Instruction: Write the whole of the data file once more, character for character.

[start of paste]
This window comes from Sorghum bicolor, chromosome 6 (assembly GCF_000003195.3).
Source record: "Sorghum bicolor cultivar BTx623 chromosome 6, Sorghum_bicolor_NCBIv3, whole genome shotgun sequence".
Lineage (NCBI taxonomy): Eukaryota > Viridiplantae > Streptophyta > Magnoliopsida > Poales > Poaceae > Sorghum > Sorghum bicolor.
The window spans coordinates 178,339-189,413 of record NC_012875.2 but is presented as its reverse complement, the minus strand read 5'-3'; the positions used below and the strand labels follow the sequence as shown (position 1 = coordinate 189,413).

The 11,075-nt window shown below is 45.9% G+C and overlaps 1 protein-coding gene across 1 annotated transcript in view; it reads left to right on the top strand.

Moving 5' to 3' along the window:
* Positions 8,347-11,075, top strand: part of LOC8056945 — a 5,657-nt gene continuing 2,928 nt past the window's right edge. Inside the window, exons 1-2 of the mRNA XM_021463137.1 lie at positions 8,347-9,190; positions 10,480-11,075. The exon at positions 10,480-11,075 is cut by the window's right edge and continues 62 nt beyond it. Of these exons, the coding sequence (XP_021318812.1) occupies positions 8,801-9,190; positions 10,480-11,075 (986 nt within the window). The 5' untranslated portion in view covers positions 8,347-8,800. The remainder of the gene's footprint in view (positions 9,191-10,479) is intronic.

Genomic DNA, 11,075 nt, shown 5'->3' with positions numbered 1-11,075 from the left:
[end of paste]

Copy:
This window comes from Sorghum bicolor, chromosome 6 (assembly GCF_000003195.3).
Source record: "Sorghum bicolor cultivar BTx623 chromosome 6, Sorghum_bicolor_NCBIv3, whole genome shotgun sequence".
Lineage (NCBI taxonomy): Eukaryota > Viridiplantae > Streptophyta > Magnoliopsida > Poales > Poaceae > Sorghum > Sorghum bicolor.
The window spans coordinates 178,339-189,413 of record NC_012875.2 but is presented as its reverse complement, the minus strand read 5'-3'; the positions used below and the strand labels follow the sequence as shown (position 1 = coordinate 189,413).

The 11,075-nt window shown below is 45.9% G+C and overlaps 1 protein-coding gene across 1 annotated transcript in view; it reads left to right on the top strand.

Moving 5' to 3' along the window:
* Positions 8,347-11,075, top strand: part of LOC8056945 — a 5,657-nt gene continuing 2,928 nt past the window's right edge. Inside the window, exons 1-2 of the mRNA XM_021463137.1 lie at positions 8,347-9,190; positions 10,480-11,075. The exon at positions 10,480-11,075 is cut by the window's right edge and continues 62 nt beyond it. Of these exons, the coding sequence (XP_021318812.1) occupies positions 8,801-9,190; positions 10,480-11,075 (986 nt within the window). The 5' untranslated portion in view covers positions 8,347-8,800. The remainder of the gene's footprint in view (positions 9,191-10,479) is intronic.

Genomic DNA, 11,075 nt, shown 5'->3' with positions numbered 1-11,075 from the left: